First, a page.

- Northwest electronics recycler Total Reclaim is under investigation and has lost its environmental certification after admitting to secretly exporting televisions to unregulated facilities in Hong Kong.
- The Seattle-based Basel Action Network made the discovery after placing GPS tracking devices in flat screen televisions. The nonprofit is known for establishing the e-Stewards certification program, which requires proper dismantling and disposal of electronic devices containing hazardous materials.
- Total Reclaim held a major share of the electronics recycling market in Washington and Oregon. Both states have opened investigations into whether the company violated hazardous waste laws, and Oregon is also looking into possible violations of consumer protection laws.
Total Reclaim was a founding member of the e-Stewards certification program and seen as an example of responsible e-waste recycling in the region. The company's owners said the pressures of low commodity prices and long-term, fixed-price contracts led them to make regrettable choices.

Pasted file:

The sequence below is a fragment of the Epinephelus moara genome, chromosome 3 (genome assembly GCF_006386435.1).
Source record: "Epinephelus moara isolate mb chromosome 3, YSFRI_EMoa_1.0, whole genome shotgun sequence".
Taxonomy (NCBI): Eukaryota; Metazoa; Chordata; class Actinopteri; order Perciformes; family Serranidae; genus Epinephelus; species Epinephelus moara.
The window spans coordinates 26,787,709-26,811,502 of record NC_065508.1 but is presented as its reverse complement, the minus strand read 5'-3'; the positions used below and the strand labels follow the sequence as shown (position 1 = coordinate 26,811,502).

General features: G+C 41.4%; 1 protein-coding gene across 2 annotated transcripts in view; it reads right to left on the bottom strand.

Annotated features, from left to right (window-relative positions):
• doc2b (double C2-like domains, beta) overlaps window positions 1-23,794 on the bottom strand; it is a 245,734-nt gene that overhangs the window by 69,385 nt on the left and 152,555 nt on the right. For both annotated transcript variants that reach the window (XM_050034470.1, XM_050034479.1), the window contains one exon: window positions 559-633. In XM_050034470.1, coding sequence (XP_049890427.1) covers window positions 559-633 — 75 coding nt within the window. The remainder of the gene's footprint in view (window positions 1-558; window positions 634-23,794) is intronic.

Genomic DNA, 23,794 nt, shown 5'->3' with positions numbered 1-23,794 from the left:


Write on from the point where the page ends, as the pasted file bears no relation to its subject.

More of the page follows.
"We lost sight of our values and made business decisions that were contrary to the certifications and standards we had agreed to meet," the owners wrote in a statement. "In addition, we were not mindful of the environmental and human harm that could have been caused in Hong Kong. For all of this, we are very sorry."
Increased environmental awareness and the growing cost of labor in other countries that handle much of the world's e-waste has made the situation even more complicated. While most everyone agrees that e-waste must be disposed of responsibly, finding a way to make the business economically viable is still a challenge.
As e-waste laws become more common across the country, 22 states still don't have them. Calls for a standardized federal approach—which some believe would help with the industry's financial burden—have been unsuccessful.